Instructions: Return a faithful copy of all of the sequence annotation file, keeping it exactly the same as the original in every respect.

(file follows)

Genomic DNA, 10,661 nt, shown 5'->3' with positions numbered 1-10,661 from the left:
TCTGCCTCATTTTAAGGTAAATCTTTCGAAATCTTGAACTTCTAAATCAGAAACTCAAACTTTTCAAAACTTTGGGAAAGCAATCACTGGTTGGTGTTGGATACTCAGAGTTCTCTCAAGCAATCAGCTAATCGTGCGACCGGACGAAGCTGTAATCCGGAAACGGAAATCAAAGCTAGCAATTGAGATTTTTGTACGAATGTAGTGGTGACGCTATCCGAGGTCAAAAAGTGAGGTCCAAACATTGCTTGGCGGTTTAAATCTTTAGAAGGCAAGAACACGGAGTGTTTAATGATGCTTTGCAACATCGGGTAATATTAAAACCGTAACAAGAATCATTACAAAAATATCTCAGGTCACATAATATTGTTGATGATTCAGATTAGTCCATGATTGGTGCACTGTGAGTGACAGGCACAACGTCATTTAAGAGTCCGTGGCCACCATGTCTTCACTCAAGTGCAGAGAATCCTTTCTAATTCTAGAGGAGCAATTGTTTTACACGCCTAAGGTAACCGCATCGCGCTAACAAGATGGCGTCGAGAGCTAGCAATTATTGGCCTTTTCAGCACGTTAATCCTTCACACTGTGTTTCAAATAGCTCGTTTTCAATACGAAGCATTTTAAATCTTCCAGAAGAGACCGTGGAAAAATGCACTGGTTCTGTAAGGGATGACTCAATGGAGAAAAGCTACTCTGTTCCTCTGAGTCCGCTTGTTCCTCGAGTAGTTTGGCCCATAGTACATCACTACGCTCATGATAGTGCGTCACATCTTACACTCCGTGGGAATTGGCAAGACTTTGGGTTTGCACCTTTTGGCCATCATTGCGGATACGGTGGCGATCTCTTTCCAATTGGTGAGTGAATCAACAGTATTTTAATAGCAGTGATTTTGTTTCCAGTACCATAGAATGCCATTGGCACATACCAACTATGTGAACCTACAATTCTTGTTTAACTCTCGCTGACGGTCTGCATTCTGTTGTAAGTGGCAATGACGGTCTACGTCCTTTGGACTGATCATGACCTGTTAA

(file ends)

Genomic DNA, 10,661 nt, shown 5'->3' with positions numbered 1-10,661 from the left:
TCTGCCTCATTTTAAGGTAAATCTTTCGAAATCTTGAACTTCTAAATCAGAAACTCAAACTTTTCAAAACTTTGGGAAAGCAATCACTGGTTGGTGTTGGATACTCAGAGTTCTCTCAAGCAATCAGCTAATCGTGCGACCGGACGAAGCTGTAATCCGGAAACGGAAATCAAAGCTAGCAATTGAGATTTTTGTACGAATGTAGTGGTGACGCTATCCGAGGTCAAAAAGTGAGGTCCAAACATTGCTTGGCGGTTTAAATCTTTAGAAGGCAAGAACACGGAGTGTTTAATGATGCTTTGCAACATCGGGTAATATTAAAACCGTAACAAGAATCATTACAAAAATATCTCAGGTCACATAATATTGTTGATGATTCAGATTAGTCCATGATTGGTGCACTGTGAGTGACAGGCACAACGTCATTTAAGAGTCCGTGGCCACCATGTCTTCACTCAAGTGCAGAGAATCCTTTCTAATTCTAGAGGAGCAATTGTTTTACACGCCTAAGGTAACCGCATCGCGCTAACAAGATGGCGTCGAGAGCTAGCAATTATTGGCCTTTTCAGCACGTTAATCCTTCACACTGTGTTTCAAATAGCTCGTTTTCAATACGAAGCATTTTAAATCTTCCAGAAGAGACCGTGGAAAAATGCACTGGTTCTGTAAGGGATGACTCAATGGAGAAAAGCTACTCTGTTCCTCTGAGTCCGCTTGTTCCTCGAGTAGTTTGGCCCATAGTACATCACTACGCTCATGATAGTGCGTCACATCTTACACTCCGTGGGAATTGGCAAGACTTTGGGTTTGCACCTTTTGGCCATCATTGCGGATACGGTGGCGATCTCTTTCCAATTGGTGAGTGAATCAACAGTATTTTAATAGCAGTGATTTTGTTTCCAGTACCATAGAATGCCATTGGCACATACCAACTATGTGAACCTACAATTCTTGTTTAACTCTCGCTGACGGTCTGCATTCTGTTGTAAGTGGCAATGACGGTCTACGTCCTTTGGACTGATCATGACCTGTTAA